Remember I told you that I sent Mr. Q after two dressers recently? The first was the ‘how chippy is too chippy’ dresser from last week, and this is the second.
Before getting started on the paint job, there was a small fix on this one that Ken helped me out with. This dresser must have originally had a mirror. It would have been mounted onto the back and the mounting would have fit into two notches cut into the top of the dresser at the back. I did a crappy job taking photos of the fix, so you’ll have to excuse the poor picture.
The lighter piece is an insert that Ken cut to fit the notch. He used glue to hold it in place, along with a few nails driven in from the back. I then patched the edges with another new wood filler I’m trying, Elmer’s ProBond in Walnut.
These are the kinds of flaws that make pieces good candidates for painting. If one wanted to strip and stain this piece, you’d have those two big notches at the back of the top. Do you try to match the wood? Do you leave the notches? Either way you’d probably end up with a so-so end result. But with paint, the repair is barely even noticeable. In fact, you might roll your eyes in disbelief, but I totally forgot about this repair by the time I had this painted. It wasn’t until I started editing the photos for this post that I remembered, ‘oh yeah, Ken fixed this one.’
See, you can’t even tell there is a patch back there can you?
As you can see in the ‘before’ photo, the existing stain on this dresser was dark, dark, dark and had a slightly reddish tinge. I was fully prepared for it to be one of the dreaded ‘bleeders’. You know, where the stain bleeds through the paint? I was pleasantly surprised to find that it was not. My course of action when I have a piece that might bleed is to paint the first coat and then watch for bleeding. If I see stain coming through the first coat of paint, then I seal it before moving on to coat number two. In this case, my plan payed off. No bleeding after the first coat meant I didn’t have to seal this one, thus saving myself the cost of sealer and the time spent to apply it.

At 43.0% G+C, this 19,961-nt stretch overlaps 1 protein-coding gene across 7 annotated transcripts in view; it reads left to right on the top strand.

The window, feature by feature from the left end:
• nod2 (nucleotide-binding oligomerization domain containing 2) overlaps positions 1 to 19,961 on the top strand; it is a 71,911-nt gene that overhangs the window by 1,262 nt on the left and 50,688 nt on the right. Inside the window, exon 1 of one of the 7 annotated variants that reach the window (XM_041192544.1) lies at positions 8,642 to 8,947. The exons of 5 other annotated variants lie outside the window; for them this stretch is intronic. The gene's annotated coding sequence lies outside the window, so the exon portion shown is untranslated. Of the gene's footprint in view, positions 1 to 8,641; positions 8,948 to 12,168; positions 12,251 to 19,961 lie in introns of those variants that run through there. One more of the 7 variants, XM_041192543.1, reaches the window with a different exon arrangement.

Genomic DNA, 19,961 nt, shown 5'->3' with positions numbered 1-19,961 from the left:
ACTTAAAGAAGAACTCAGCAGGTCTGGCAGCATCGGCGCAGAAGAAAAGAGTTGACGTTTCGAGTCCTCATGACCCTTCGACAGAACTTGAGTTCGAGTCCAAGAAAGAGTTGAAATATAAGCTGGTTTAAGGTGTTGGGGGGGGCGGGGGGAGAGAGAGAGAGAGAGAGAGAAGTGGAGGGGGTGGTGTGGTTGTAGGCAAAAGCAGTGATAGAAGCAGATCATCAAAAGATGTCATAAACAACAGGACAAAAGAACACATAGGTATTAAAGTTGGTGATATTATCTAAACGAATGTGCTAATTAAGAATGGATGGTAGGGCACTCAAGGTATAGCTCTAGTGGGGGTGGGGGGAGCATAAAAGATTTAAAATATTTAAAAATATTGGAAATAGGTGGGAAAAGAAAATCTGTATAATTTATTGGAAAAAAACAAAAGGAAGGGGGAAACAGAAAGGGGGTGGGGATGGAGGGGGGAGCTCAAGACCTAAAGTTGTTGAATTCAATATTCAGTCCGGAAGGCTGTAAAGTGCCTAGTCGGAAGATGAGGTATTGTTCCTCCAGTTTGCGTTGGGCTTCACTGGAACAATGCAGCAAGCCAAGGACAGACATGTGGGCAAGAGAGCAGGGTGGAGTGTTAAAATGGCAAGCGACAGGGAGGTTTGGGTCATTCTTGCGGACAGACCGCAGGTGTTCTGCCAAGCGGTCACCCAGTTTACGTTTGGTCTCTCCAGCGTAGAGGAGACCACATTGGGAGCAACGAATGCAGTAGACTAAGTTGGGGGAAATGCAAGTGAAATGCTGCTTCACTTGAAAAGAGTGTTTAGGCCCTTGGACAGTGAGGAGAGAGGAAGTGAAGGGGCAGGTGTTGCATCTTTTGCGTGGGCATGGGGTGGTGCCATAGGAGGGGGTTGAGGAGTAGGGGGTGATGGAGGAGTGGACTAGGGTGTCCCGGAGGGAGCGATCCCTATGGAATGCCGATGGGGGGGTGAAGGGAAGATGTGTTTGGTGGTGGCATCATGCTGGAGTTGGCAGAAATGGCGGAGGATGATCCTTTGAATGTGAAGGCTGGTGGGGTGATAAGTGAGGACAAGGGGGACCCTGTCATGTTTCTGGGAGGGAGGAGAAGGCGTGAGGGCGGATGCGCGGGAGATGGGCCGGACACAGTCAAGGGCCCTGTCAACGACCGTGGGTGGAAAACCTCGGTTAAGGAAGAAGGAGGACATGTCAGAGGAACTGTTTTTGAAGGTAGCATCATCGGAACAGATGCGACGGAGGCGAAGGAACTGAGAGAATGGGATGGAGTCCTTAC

If you’ve been following me for a while, you might know that my usual philosophy is to not fight against the existing color of pieces. In other words, with a finish this dark to begin with I would usually paint it in a dark color. Originally I was leaning towards Miss Mustard Seed’s Typewriter (black). Or possibly the Little Billy Goat Prizewinner (dark blue). But in the end, this dresser was crying out for light (or maybe that was just me projecting my own feelings onto an inanimate object on a dreary winter day).
After reviewing my paint inventory, I pulled out Fusion’s Inglenook. Good grief I love this color! It’s just so pretty.
In addition to being pretty, I am once again impressed with Fusion’s coverage. It did take two coats to cover this piece, but look again at how dark it started out! Going this light in two coats is pretty impressive.
And of course, the second real benefit of the Fusion, I didn’t have to use a top coat! I sanded the edges for a distressed look and I was done. I accomplished this makeover (not including Kens’ repair) in two evenings after work. The first evening I removed hardware, lightly sanded, wiped it down with TSP substitute and painted the first coat. The second evening I painted a 2nd coat of paint before dinner, watched an episode of The Blacklist (James Spader, who remembers when he had hair?) while it dried, sanded the edges and replaced the hardware. Bam! Done!
Isn’t this dresser just a little charmer? I love that curved bottom on the lowest drawer, and the curve of the front two legs. This piece is just full of subtle curves. I purposely left the paint job simple so that the design of the dresser could speak for itself.
You’ll notice that I replaced the hardware with glass knobs. The wood knobs were still in good shape. I could have opted to just paint them and put them back on. In fact, I most likely would have done that had I chosen a dark color for this one. But this color was calling out for pretty glass knobs. Right?
Like adding sparkly jewelry to a pretty outfit.
This vintage alarm clock was the perfect color to use for staging.
It’s still set to midnight from New Year’s Eve!
So what do you think? It’s hard not to be charmed by this pretty little dresser isn’t it?
Linked up with: the FAB Friday link party.